Thursday, March 11, 2021

By James Ward, PA

The State has a responsibility to “investigate and address” the issue of illegal birth registrations, the Children’s Minister has said.

Roderic O’Gorman has insisted that Government will not ignore the issue, with the special rapporteur for child protection, Professor Conor O’Mahony, to advise them on the next steps in the process.

An independent review into the issue of illegal birth registrations in Ireland published this week found there could be potentially up to 20,000 suspicious cases.

The review recommended against a full Government inquiry on the grounds that it could cause further trauma to those affected.

However, on Thursday Minister O’Gorman said that review “did not end the responsibility of the State to continue to investigate and address the issue of illegal birth registration”.

He said: “We have created human rights and child protection mechanisms in the State, I think it’s right that the Government rely on them and use them to provide advice in situations like this.

“Situations where we have incredibly complex and incredibly ethically difficult issues, particularly in the context of illegal birth registrations.

“My department will be engaging directly with Professor O’Mahony in terms of the terms of reference for the work he’s going to undertake over the next six months.

“But we are very clear, it will be a broad term term of reference.

“We’re asking him to provide advice to Government on what are the next steps here.

“We have the sampling review.

“The sampling review came back and said it didn’t advise a review on every single file, all 150,000 files that were there.

“We’re asking Professor O’Mahony to consider that, and consider any other issues he feels are relevant.”

The review of historic adoption practices in Ireland found no confirmed evidence of further illegal birth registrations.

The probe, which was triggered in 2018 after evidence of illegal registrations were discovered in the files of the St Patrick’s Guild Adoption Society, did however find evidence “suggestive” of incorrect registrations in a significant number of files.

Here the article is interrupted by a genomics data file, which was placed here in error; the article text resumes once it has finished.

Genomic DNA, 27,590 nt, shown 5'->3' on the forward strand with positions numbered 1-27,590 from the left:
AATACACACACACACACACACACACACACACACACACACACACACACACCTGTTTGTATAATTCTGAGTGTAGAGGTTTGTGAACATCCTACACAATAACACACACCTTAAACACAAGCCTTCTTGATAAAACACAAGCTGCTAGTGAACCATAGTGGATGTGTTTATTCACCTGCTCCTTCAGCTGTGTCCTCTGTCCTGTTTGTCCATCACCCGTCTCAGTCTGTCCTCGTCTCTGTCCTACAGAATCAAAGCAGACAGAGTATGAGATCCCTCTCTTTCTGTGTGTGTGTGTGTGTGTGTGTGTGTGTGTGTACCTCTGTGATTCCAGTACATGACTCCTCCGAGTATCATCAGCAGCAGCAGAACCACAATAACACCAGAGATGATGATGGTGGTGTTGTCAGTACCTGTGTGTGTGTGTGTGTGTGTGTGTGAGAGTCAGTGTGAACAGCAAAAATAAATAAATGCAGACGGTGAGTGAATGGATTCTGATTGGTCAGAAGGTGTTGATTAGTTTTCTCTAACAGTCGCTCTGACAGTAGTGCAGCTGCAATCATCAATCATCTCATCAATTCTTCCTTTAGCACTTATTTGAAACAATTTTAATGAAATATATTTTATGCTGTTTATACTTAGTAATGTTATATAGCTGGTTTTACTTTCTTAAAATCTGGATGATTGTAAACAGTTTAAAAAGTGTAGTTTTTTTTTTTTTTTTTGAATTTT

As part of the review, Tusla and the Adoption Authority examined records of 30 agencies, including adoption societies and nursing homes.

If the number of markers “suggestive” of incorrect registrations is extrapolated over the 70,000 files held by Tusla, it could potentially amount to 20,000 records.

Prof O’Mahony told the Irish Times that “doing nothing is not a credible option” for the State when it comes to investigating illegal adoptions.

Minister O’Gorman said: “I think the review has raised important questions in terms of the potential scale, and I think they were very clear it’s a potential scale.

“These were potential markers that may indicate illegal birth registrations.

“And that’s why they decided to take further steps, to get the advice of Professor O’Mahony in terms of what we do next on this particular issue.

“As I said before, the responsibility, the duty on the State here has to be exercised so carefully and ethical considerations.

“Because we’ve seen from the Primetime Investigates programme, the massive impact that it has on an individual, when they are informed that they’re not who they thought they were.

“The State has to do a lot more to, and we are in the process of doing more to bring in legislation to actually address the real individual difficulties it causes in terms of their identification, ratification of identity documents, ability to avail of succession law and inheritance law.”

The Minister’s comments came at a press conference at Government buildings, where he announced a reduction to education fees for students in Direct Provision.

It will see existing fees of 3,600 euro for access to post Leaving Cert courses for international students waived for students in Direct Provision from the start of the 2021/22 academic year.

Additional English language classes will be provided to those seeking to continue into postgraduate courses.

Higher Education Minister Simon Harris said the scheme will cost in excess of 10 million a year.

Minister Harris said: “The Government has now set out its vision to end direct provision and I strongly support that goal.

“It is my role as Minister for Further and Higher Education to ensure there are no barriers for people living in direct provision to accessing third level.

“Last year, we removed some of the obstacles to the student support scheme which led to a fivefold increase in the number of applications and grant holders.

“I am planning to undertake a further review of the scheme in 2021.”

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